It all started with reptiles: Models perched on impossibly high platform booties that were convex through the top of the foot, their hair a serpent’s den of cornrows, wore short dresses in snakeskin-light chiffon printed with the scales of copperheads and cobras.

Exquisite pleating created strange and wonderful volumes on the shoulders, sleeves and hips — which were worked with an almost courtly savoir faire. Bubbly metallic paneling on some of the dresses glinted like scales.

Then came the winged creatures, owls and insects, whose markings morphed into hallucinatory prints on the feathery chiffon.

Next up, aquatic creatures. The palette shifted from rusty browns and mustardy yellows to a spectrum of blues, purples and grays. Along with the dresses, we got deep-sea gear, with neoprene layered over shimmering microfibers. The booties, embellished with metalwork, glimmered darkly, like an oil spill.

Two gravity-defying peaks, like sleek, aerodynamic antennae, replaced the snaky cornrows. Like super-evolved future humans, the girls grew fleshy ridges on their temples.

Then McQueen went intergalactic, sending out girls who looked like distant nebulae, naked but for a cloud of metallic fabric that swirled around their hips and up their midriffs.

And finally, a star cluster? A dress and matching leggings covered with blinding gold bubbles closed the show.

It was breathtaking, and filled with too much fine work and too many grand references to take in at once.

Not only the most ambitious show yet of Paris’ ready-to-wear displays, McQueen’s sartorial synthesis of evolution was also the most brilliant.


Like the tenuous light from a flickering candle, the Valentino collection of nude tulle and antique lace was all shadows and transparency.

Designers Maria Grazia Chiuri and Pier Paolo Piccioli, who took over from Valentino’s successor less than a year after the maestro’s retirement in early 2008, continued to polish their own vision of the Valentino woman.

“She’s kind of a delicate, romantic contemporary fairy princess who’s walking in this digital enchanted garden, wearing blossoms, with this sense of lightness … but also with the darkness,” Piccioli told reporters in a backstage interview after the show.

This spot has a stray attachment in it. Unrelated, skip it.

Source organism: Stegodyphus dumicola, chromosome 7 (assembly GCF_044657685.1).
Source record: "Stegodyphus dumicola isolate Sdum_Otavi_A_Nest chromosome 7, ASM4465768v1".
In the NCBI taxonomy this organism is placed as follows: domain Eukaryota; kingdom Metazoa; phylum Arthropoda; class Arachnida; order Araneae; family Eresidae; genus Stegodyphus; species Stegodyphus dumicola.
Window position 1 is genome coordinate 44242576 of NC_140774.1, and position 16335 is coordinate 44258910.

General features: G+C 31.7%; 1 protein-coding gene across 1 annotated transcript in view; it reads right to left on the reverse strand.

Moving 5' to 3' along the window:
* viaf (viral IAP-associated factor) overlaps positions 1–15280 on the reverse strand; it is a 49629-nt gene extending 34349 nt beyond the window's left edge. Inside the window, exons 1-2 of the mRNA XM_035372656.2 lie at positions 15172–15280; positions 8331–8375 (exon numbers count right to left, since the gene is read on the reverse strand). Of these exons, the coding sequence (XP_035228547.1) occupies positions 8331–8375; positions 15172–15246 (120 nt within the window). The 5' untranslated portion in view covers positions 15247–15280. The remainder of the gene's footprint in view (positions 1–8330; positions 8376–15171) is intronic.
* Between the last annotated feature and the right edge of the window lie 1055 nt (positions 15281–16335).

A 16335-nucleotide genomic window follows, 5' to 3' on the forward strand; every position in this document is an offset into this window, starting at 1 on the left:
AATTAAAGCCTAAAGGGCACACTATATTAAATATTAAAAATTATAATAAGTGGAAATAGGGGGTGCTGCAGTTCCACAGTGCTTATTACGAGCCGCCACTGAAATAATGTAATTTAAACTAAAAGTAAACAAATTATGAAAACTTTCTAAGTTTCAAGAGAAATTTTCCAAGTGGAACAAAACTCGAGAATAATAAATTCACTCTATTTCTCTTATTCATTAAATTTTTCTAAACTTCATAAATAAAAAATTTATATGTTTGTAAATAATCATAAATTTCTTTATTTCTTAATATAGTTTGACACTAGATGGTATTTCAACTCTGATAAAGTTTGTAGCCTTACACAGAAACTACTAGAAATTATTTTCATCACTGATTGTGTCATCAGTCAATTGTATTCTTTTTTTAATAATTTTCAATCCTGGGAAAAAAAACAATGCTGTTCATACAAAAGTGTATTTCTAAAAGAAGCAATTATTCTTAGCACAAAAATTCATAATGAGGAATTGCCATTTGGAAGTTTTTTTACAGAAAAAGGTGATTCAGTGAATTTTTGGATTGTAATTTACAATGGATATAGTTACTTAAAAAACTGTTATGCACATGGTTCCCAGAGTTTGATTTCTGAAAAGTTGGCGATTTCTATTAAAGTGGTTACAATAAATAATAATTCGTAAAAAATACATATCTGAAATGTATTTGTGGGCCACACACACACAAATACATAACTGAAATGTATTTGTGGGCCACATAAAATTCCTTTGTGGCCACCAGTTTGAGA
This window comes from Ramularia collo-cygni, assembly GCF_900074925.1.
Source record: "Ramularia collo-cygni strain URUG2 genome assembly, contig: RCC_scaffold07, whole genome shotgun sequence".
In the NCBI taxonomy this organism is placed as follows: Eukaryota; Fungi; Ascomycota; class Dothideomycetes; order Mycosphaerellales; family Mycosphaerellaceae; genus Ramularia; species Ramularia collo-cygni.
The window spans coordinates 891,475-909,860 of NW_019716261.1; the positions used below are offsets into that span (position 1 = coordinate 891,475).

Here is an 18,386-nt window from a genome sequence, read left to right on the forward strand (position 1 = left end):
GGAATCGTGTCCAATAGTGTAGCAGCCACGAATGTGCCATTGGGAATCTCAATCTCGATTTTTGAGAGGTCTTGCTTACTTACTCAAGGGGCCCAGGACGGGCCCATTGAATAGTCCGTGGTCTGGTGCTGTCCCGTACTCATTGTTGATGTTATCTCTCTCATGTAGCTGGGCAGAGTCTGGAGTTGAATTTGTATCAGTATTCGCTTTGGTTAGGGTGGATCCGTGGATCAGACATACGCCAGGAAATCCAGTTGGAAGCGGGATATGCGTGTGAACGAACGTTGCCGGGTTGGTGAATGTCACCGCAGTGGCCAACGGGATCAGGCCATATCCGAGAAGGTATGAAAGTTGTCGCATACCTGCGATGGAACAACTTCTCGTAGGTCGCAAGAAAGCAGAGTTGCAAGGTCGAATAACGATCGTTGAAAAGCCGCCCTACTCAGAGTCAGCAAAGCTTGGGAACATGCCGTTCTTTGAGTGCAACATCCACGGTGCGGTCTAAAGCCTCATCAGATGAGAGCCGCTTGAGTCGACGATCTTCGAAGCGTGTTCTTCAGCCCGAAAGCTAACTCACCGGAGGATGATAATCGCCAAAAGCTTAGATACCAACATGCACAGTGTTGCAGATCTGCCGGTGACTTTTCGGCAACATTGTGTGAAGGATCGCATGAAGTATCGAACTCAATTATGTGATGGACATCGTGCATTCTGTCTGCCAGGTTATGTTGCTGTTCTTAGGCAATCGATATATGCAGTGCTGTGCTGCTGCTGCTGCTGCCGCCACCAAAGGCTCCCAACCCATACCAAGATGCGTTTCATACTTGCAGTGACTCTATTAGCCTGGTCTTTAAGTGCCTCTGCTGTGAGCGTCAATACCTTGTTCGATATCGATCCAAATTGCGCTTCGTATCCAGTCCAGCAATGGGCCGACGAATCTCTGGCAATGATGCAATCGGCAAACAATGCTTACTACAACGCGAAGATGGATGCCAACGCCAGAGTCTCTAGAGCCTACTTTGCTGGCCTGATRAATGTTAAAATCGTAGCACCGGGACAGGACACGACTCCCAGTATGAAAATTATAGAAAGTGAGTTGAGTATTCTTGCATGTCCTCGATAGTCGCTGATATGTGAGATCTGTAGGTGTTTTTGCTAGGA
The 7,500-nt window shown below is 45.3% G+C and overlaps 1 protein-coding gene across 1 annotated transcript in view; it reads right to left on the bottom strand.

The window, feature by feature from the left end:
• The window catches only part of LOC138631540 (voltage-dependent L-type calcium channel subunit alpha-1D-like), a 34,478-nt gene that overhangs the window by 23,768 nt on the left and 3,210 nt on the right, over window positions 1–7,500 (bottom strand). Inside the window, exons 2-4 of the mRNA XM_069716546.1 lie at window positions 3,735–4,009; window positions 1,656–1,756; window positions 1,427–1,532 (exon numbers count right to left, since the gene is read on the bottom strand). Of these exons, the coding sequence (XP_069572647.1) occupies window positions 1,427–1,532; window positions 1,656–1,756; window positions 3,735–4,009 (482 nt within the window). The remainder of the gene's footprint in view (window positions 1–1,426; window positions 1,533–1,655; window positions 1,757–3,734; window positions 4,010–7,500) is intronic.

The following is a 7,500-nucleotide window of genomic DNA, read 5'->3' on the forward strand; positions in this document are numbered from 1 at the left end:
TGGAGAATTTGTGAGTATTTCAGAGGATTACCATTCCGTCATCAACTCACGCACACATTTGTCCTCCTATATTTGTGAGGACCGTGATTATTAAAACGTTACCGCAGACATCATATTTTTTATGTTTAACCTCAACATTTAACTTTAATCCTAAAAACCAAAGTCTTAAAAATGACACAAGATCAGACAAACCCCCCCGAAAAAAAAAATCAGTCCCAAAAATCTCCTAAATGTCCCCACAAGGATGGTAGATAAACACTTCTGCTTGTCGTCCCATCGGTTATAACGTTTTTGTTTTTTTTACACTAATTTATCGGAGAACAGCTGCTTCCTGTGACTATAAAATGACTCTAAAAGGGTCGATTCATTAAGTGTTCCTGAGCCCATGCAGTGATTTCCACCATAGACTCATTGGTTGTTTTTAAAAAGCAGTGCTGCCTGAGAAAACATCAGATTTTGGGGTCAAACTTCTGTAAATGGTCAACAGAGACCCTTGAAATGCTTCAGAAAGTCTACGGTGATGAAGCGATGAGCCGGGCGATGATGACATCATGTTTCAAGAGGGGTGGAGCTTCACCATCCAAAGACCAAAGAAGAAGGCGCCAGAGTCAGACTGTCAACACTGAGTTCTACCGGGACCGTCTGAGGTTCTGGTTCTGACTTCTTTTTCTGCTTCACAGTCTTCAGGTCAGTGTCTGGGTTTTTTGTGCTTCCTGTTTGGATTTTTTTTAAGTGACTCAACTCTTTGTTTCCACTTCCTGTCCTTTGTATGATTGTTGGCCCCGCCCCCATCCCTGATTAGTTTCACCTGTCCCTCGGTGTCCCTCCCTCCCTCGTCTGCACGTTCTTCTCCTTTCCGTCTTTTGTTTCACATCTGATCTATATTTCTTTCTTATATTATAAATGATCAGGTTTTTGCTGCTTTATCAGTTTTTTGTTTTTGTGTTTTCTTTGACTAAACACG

Translated from the “Fashion-ese,” that meant the duo’s aim was to infuse looks built out of the most delicate of fabrics — sheer mesh, lace and featherweight chiffon — with a sense of darkness and mystery.

The cocktail dresses were a delicate swirl of lace and stiff, oversized ruffles in the front, with nude backs and short pouffy skirts. Standouts included a jacket in translucent silk covered with silken rosebuds — a Valentino hallmark — and a jumpsuit in sheer black silk.


The seasons were out of whack at Chloe.

Inside the show it was a sauna, but on the catwalk it felt like the dead of winter, with models sporting heavy woolen blanket coats and snug Ralph Lauren-esque fall tweeds.

The collection, by designer Hannah MacGibbon, cannibalized heavily on last season’s offerings, nubby ponchos and oversized man’s blazers which didn’t look at all out of place on a fall-winter catwalk. But for spring-summer?

Even the color palette — neural hues of putty, moss, khaki and ivory — had an autumnal feeling about it.

The best pieces were the diaphanous dresses that came at the end of the show, right when the audience of sweat-covered fashionistas was fast approaching heat stroke.

The ankle-length dresses, in featherweight plissed chiffon, were pure Chloe: casual, girly, romantic and light — and just the opposite of the dense, heavy pieces the audience had just sweated through.


The king of theme collections hit on a veritable treasure trove with this season’s “pirates, parrots and paradise.”

It’s probably safe to say that never has a catwalk seen so many rhinestone-covered eye patches or stuffed parrots as graced Castelbajac’s on Tuesday.

Even the catwalk was dressed up to look like an ocean with shark fins poking out of the water.

Castelbajac, who last season delivered a Muppet-themed collection, this time substituted primary-colored macaws, swimming sharks and creatures of the South Seas for Kermit the Frog and Miss Piggy.

“It was about a combination between French elegance and exoticism of a world that has already disappeared,” the dapper Frenchman told The AP in a backstage interview. “If you go to Tahiti now, it’s no longer as we imagine it, so there’s a bit of nostalgia for this lost, ideal past.”

The result was a zany collection of eye-popping — sometimes hilarious — garments not for the timid of heart. Highlights included a tank dress emblazoned with a sequin-covered Donald Duck in pirate costume, a puff skirt made out of straw that was paired with a French Navy jacket and a sweaterdress with a macaw in real feathers bursting into flight on the front.

Heels with shark fins and grinning jaws rounded out the look.